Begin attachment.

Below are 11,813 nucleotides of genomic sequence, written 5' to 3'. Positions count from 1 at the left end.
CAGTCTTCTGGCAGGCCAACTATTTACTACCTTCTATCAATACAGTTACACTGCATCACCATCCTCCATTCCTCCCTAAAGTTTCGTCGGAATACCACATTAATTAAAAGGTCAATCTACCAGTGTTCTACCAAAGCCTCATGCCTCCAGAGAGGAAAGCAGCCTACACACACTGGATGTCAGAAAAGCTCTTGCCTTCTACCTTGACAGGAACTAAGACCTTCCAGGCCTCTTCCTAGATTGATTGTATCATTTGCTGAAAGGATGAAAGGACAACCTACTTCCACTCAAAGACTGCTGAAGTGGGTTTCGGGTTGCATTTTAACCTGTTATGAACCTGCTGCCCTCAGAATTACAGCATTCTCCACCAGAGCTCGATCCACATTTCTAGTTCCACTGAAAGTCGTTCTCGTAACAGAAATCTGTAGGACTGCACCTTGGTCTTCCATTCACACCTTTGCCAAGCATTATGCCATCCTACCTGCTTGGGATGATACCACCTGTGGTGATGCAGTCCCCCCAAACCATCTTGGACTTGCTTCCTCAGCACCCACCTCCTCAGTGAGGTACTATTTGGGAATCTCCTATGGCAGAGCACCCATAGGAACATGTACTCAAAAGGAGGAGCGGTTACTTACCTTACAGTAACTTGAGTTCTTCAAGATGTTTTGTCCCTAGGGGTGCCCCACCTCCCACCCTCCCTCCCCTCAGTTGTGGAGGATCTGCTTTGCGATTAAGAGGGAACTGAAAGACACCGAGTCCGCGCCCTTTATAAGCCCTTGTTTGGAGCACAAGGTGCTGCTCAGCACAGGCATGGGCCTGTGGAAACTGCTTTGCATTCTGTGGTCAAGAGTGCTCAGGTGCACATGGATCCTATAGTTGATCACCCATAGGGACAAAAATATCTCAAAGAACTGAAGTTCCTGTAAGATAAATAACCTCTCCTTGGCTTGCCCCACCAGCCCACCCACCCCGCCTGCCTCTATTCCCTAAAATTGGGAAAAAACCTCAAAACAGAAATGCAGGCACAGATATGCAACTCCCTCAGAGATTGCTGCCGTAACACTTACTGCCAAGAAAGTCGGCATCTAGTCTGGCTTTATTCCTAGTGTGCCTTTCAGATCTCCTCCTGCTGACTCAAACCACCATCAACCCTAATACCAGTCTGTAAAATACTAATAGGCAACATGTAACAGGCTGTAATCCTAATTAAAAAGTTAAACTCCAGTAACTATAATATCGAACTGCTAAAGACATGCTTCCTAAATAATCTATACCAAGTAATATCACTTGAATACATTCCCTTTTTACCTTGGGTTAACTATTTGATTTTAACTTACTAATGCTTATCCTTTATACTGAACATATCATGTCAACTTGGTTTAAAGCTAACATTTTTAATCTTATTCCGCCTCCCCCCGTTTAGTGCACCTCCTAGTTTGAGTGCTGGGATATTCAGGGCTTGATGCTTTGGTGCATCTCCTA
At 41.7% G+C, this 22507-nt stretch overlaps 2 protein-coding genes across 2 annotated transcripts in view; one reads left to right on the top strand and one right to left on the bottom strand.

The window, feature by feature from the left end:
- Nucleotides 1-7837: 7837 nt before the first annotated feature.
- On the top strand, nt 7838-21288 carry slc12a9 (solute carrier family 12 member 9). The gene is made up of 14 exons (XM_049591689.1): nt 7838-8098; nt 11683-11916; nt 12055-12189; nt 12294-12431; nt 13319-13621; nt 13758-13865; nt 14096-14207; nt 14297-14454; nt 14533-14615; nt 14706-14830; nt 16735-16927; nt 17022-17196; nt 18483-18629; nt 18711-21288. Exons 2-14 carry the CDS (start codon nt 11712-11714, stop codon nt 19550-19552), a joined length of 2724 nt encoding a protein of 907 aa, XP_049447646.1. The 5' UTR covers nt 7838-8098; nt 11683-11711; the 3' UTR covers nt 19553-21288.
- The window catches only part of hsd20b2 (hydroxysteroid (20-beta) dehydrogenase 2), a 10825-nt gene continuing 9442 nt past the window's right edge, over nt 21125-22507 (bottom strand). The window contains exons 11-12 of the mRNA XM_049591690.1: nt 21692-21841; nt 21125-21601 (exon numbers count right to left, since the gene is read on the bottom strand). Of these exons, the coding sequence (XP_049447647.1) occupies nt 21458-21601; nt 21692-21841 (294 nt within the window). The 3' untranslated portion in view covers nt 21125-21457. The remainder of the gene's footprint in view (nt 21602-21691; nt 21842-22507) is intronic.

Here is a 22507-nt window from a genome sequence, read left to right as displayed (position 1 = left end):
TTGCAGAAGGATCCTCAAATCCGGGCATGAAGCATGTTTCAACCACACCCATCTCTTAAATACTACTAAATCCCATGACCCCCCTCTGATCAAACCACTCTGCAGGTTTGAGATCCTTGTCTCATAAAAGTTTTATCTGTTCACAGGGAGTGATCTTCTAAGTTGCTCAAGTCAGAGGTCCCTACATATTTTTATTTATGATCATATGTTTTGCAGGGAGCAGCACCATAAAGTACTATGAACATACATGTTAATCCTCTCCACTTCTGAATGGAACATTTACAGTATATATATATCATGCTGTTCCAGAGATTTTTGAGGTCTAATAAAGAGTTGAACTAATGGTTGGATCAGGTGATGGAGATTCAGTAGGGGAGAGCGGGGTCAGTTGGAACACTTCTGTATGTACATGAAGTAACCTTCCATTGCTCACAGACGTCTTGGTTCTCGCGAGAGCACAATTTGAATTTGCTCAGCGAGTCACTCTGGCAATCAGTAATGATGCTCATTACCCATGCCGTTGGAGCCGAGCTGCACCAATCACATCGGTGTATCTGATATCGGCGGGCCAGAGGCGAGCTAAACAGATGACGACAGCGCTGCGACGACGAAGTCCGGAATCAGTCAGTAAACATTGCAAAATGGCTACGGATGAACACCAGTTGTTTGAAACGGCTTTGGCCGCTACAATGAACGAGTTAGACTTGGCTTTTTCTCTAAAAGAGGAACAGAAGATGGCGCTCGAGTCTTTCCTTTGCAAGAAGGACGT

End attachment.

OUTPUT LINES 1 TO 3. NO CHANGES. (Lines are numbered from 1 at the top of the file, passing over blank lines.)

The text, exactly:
Below are 11,813 nucleotides of genomic sequence, written 5' to 3'. Positions count from 1 at the left end.
CAGTCTTCTGGCAGGCCAACTATTTACTACCTTCTATCAATACAGTTACACTGCATCACCATCCTCCATTCCTCCCTAAAGTTTCGTCGGAATACCACATTAATTAAAAGGTCAATCTACCAGTGTTCTACCAAAGCCTCATGCCTCCAGAGAGGAAAGCAGCCTACACACACTGGATGTCAGAAAAGCTCTTGCCTTCTACCTTGACAGGAACTAAGACCTTCCAGGCCTCTTCCTAGATTGATTGTATCATTTGCTGAAAGGATGAAAGGACAACCTACTTCCACTCAAAGACTGCTGAAGTGGGTTTCGGGTTGCATTTTAACCTGTTATGAACCTGCTGCCCTCAGAATTACAGCATTCTCCACCAGAGCTCGATCCACATTTCTAGTTCCACTGAAAGTCGTTCTCGTAACAGAAATCTGTAGGACTGCACCTTGGTCTTCCATTCACACCTTTGCCAAGCATTATGCCATCCTACCTGCTTGGGATGATACCACCTGTGGTGATGCAGTCCCCCCAAACCATCTTGGACTTGCTTCCTCAGCACCCACCTCCTCAGTGAGGTACTATTTGGGAATCTCCTATGGCAGAGCACCCATAGGAACATGTACTCAAAAGGAGGAGCGGTTACTTACCTTACAGTAACTTGAGTTCTTCAAGATGTTTTGTCCCTAGGGGTGCCCCACCTCCCACCCTCCCTCCCCTCAGTTGTGGAGGATCTGCTTTGCGATTAAGAGGGAACTGAAAGACACCGAGTCCGCGCCCTTTATAAGCCCTTGTTTGGAGCACAAGGTGCTGCTCAGCACAGGCATGGGCCTGTGGAAACTGCTTTGCATTCTGTGGTCAAGAGTGCTCAGGTGCACATGGATCCTATAGTTGATCACCCATAGGGACAAAAATATCTCAAAGAACTGAAGTTCCTGTAAGATAAATAACCTCTCCTTGGCTTGCCCCACCAGCCCACCCACCCCGCCTGCCTCTATTCCCTAAAATTGGGAAAAAACCTCAAAACAGAAATGCAGGCACAGATATGCAACTCCCTCAGAGATTGCTGCCGTAACACTTACTGCCAAGAAAGTCGGCATCTAGTCTGGCTTTATTCCTAGTGTGCCTTTCAGATCTCCTCCTGCTGACTCAAACCACCATCAACCCTAATACCAGTCTGTAAAATACTAATAGGCAACATGTAACAGGCTGTAATCCTAATTAAAAAGTTAAACTCCAGTAACTATAATATCGAACTGCTAAAGACATGCTTCCTAAATAATCTATACCAAGTAATATCACTTGAATACATTCCCTTTTTACCTTGGGTTAACTATTTGATTTTAACTTACTAATGCTTATCCTTTATACTGAACATATCATGTCAACTTGGTTTAAAGCTAACATTTTTAATCTTATTCCGCCTCCCCCCGTTTAGTGCACCTCCTAGTTTGAGTGCTGGGATATTCAGGGCTTGATGCTTTGGTGCATCTCCTA
At 41.7% G+C, this 22507-nt stretch overlaps 2 protein-coding genes across 2 annotated transcripts in view; one reads left to right on the top strand and one right to left on the bottom strand.